In pharmaceutical sales, the traditional approach for increasing market share has been brute force – more reps, more calls, and more talk time. But now, the sheer number of reps has caused physicians to severely limit access. As a result sales strategies must evolve from quantity to quality through targeted messaging. (Hall, 2004) In December 2006, the marketing VP for Sanofi-Aventis stated: “We are so far behind other industries but the good news is that CRM can change marketing practices.” With the above indications of the importance of Customer Relationship Management (CRM) in mind, I am going to discuss the implementation of a CRM system in a pharmaceutical organisation. Definitions of CRM and CRM systems are wide ranging and vary depending on the situation to which they are being applied. The definition that I feel is appropriate for the purpose of this report is given below: CRM is an information industry term for methodologies, software, and usually internet capabilities that help an enterprise manage customer relationships in an organised way. It focuses on leveraging and exploiting interactions with the customer to maximise customer satisfaction, ensure return business, and ultimately enhance customer profitability (Choy et al, 2003)
Aside from the academic research detailed in the reference section, I have interviewed a Customer Relationship Manager who was recently responsible for overseeing the implementation of an integrated CRM system to a UK division of Johnson and Johnson and drawn on my own experience at the same company. ?
In IT terms, CRM is an enterprise-wide integration of technologies working together, such as data warehouse, Web site, intranet/extranet, phone support system, accounting, sales, marketing and production. (Stefanou, C. J., Sarmaniotis, C., Stafyla, A., 2003) Most businesses use an Application Service Provider (ASP) to deploy CRM solutions. The ASP hosts and manages a software application and delivers it to the customer over the Internet or over private, leased communication lines. The market leaders for 2007 according to CRM magazine include: Seibel Systems, Salesforce.com, SAS institute, Microsoft Dynamics CRM.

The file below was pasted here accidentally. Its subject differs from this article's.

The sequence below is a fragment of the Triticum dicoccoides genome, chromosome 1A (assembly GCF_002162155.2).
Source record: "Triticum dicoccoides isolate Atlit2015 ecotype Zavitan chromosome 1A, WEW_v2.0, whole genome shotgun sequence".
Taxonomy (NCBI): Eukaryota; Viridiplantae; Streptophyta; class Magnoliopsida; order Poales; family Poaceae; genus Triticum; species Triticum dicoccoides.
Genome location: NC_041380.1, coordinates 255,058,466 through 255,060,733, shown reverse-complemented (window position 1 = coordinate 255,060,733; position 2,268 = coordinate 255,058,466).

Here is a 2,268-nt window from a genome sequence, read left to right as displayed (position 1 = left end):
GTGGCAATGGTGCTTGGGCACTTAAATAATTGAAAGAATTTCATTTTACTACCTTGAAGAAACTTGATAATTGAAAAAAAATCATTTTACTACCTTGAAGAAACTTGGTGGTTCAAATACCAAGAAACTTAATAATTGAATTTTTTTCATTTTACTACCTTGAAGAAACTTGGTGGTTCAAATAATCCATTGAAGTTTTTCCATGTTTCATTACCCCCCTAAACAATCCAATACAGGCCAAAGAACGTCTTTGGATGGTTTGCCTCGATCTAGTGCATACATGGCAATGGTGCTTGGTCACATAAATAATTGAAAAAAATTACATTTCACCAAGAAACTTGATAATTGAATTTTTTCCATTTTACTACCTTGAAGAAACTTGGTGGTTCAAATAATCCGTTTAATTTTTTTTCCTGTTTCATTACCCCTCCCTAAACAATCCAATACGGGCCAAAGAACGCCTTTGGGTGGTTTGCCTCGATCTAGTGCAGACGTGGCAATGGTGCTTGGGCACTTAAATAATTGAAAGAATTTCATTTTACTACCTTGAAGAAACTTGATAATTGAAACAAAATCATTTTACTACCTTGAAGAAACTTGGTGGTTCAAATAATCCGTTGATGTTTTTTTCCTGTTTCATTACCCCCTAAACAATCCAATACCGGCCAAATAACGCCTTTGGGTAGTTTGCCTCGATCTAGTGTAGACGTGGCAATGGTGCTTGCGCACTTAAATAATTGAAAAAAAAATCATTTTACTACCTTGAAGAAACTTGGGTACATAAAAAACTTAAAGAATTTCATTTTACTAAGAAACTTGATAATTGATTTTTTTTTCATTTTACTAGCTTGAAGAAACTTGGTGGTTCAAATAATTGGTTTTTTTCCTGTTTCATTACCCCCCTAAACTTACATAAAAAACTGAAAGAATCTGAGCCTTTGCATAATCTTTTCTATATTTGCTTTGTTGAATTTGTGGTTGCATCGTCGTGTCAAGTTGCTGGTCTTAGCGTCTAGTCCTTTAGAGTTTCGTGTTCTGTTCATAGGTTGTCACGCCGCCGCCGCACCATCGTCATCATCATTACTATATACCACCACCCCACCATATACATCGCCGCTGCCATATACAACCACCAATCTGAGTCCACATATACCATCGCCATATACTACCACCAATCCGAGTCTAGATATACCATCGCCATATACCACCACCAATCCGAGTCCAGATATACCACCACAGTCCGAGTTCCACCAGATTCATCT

According to Bose (2003) CRM technologies can be classified into two types of system 1.
In an IT assisted system the employee becomes the intermediary between the CRM and the customer i.e. the CRM is a tool used to assist the employee. In automated interaction system the customer would interact directly with the system. The type of system required in the pharmaceutical organisation, where sales are driven by company representatives is mainly the IT assisted system. However, there are also opportunities for automated interaction through the web.
A widely accepted classification of the systems connected to CRM is given below: •
Operational CRM systems improve the efficiency of the business process and comprise of solutions for sales automation, marketing automation, and customer interaction management •
Analytical CRM systems manage and evaluate knowledge about customers for a better understanding of each customer’s behaviour. Data warehousing and data mining solutions are typical in this area. •
Collaborative CRM systems manage and synchronise customer interaction points and communication channels.
The pharmaceutical industry would draw mainly on the analytical and collaborative functions above. The main features of CRM systems in the context of the pharmaceutical industry are below: Data Collection: In general, implementation of CRM system is begun with collecting various data related to customers. In the pharmaceutical organisation this would involve the company representative using a computer or a P.D.A for data entry. Data Storage: The data is then used to construct a data warehouse. A data warehouse is a large physical database that holds a vast amount of information from a wide variety of...
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